In recent years, disaster-sensitive tourism has emerged as a global phenomenon, particularly because of the vulnerability of tourist destinations to natural disasters like earthquakes, volcanic eruptions and tsunami. 

The main idea is simple: How can tourists’ lives be saved and injuries minimized? Each disaster may present different and complicated challenges, but a tourist destination could rely on a well-regulated system to deal with it. 

The basic understanding of tourism disaster planning is rooted in stakeholders’ understanding of the hazards, natural disasters and emergency planning. Building infrastructure is ineffective without changing and transforming the mindset and behavior of the stakeholders. 

Meanwhile, Nina Mistilis et al in Knowledge Management for Tourism Crises and Disasters argue that knowledge is a powerful resource to help the authorities, tourism operators and tourists prevent, mitigate, plan for and recover from disasters and crises. Destinations need knowledge in the three stages of disaster management: pre-disaster prevention and planning, disaster situation management and post-disaster phases of resolution and return to normality.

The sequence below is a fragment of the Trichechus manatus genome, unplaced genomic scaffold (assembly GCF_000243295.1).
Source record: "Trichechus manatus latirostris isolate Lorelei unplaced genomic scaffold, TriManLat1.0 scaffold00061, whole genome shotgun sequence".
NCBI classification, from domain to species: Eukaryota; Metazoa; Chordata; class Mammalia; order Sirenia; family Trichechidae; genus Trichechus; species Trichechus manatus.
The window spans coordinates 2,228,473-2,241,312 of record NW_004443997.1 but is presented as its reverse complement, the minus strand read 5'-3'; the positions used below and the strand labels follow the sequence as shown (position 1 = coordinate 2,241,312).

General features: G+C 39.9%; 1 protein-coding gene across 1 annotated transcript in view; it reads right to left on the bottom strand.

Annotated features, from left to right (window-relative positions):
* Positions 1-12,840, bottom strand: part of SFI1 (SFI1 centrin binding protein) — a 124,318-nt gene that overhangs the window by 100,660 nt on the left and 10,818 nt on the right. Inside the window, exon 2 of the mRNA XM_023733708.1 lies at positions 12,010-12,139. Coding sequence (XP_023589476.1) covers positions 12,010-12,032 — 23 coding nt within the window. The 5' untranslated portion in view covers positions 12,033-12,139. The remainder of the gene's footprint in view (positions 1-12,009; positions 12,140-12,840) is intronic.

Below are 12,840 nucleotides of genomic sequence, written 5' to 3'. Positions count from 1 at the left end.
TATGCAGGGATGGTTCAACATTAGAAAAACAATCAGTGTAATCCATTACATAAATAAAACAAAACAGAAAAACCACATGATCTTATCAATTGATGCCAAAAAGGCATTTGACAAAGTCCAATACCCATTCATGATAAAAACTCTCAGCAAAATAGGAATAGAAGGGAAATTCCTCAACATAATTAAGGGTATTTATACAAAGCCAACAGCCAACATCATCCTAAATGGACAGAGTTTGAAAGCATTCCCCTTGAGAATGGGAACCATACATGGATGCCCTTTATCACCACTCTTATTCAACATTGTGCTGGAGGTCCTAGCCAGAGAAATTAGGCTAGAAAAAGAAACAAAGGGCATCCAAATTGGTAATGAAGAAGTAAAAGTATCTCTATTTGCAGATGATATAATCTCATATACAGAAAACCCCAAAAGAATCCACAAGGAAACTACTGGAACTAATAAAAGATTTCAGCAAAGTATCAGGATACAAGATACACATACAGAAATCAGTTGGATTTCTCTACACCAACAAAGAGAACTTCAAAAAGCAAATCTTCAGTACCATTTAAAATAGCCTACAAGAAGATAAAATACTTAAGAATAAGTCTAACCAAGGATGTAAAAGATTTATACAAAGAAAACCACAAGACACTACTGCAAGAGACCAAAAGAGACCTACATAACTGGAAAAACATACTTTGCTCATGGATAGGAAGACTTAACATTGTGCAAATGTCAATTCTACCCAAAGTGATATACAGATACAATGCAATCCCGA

Education, training and exercise, followed by routine disaster drill are some of the feasible and affordable programs that can increase awareness, capacity, preparedness and readiness. 

Second are the coordination, regulation and law enforcement aspects, which are often the weak spots. The government, in this case the tourism authority, needs to go beyond the traditional tourism intervention and policy by having close coordination with health, transportation, public works and search and rescue authorities. Tourism officials need to actively implement current intervention on tourism practices that emphasize on disaster preparedness, response and recovery.